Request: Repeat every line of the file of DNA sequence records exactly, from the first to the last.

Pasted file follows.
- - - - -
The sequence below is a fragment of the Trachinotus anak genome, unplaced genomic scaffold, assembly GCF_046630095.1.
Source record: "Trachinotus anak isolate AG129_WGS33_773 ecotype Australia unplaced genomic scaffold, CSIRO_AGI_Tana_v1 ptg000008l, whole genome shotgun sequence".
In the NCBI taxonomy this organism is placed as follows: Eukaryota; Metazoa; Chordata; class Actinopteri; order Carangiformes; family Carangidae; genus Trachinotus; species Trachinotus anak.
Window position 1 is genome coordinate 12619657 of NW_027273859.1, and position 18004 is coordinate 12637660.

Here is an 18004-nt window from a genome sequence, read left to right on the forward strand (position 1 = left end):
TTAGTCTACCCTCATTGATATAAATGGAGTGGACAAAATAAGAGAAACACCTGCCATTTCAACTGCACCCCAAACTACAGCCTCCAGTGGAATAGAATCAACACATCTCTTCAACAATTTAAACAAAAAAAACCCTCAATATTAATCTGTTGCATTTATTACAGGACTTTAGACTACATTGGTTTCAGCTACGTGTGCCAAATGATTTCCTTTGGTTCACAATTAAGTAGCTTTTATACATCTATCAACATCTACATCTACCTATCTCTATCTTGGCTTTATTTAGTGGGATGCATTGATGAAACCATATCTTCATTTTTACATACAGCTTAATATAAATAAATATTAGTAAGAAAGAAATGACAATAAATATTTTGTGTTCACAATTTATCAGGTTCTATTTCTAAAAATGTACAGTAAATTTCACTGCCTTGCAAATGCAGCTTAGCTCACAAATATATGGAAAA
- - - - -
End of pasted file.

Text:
The sequence below is a fragment of the Trachinotus anak genome, unplaced genomic scaffold, assembly GCF_046630095.1.
Source record: "Trachinotus anak isolate AG129_WGS33_773 ecotype Australia unplaced genomic scaffold, CSIRO_AGI_Tana_v1 ptg000008l, whole genome shotgun sequence".
In the NCBI taxonomy this organism is placed as follows: Eukaryota; Metazoa; Chordata; class Actinopteri; order Carangiformes; family Carangidae; genus Trachinotus; species Trachinotus anak.
Window position 1 is genome coordinate 12619657 of NW_027273859.1, and position 18004 is coordinate 12637660.

Here is an 18004-nt window from a genome sequence, read left to right on the forward strand (position 1 = left end):
TTAGTCTACCCTCATTGATATAAATGGAGTGGACAAAATAAGAGAAACACCTGCCATTTCAACTGCACCCCAAACTACAGCCTCCAGTGGAATAGAATCAACACATCTCTTCAACAATTTAAACAAAAAAAACCCTCAATATTAATCTGTTGCATTTATTACAGGACTTTAGACTACATTGGTTTCAGCTACGTGTGCCAAATGATTTCCTTTGGTTCACAATTAAGTAGCTTTTATACATCTATCAACATCTACATCTACCTATCTCTATCTTGGCTTTATTTAGTGGGATGCATTGATGAAACCATATCTTCATTTTTACATACAGCTTAATATAAATAAATATTAGTAAGAAAGAAATGACAATAAATATTTTGTGTTCACAATTTATCAGGTTCTATTTCTAAAAATGTACAGTAAATTTCACTGCCTTGCAAATGCAGCTTAGCTCACAAATATATGGAAAA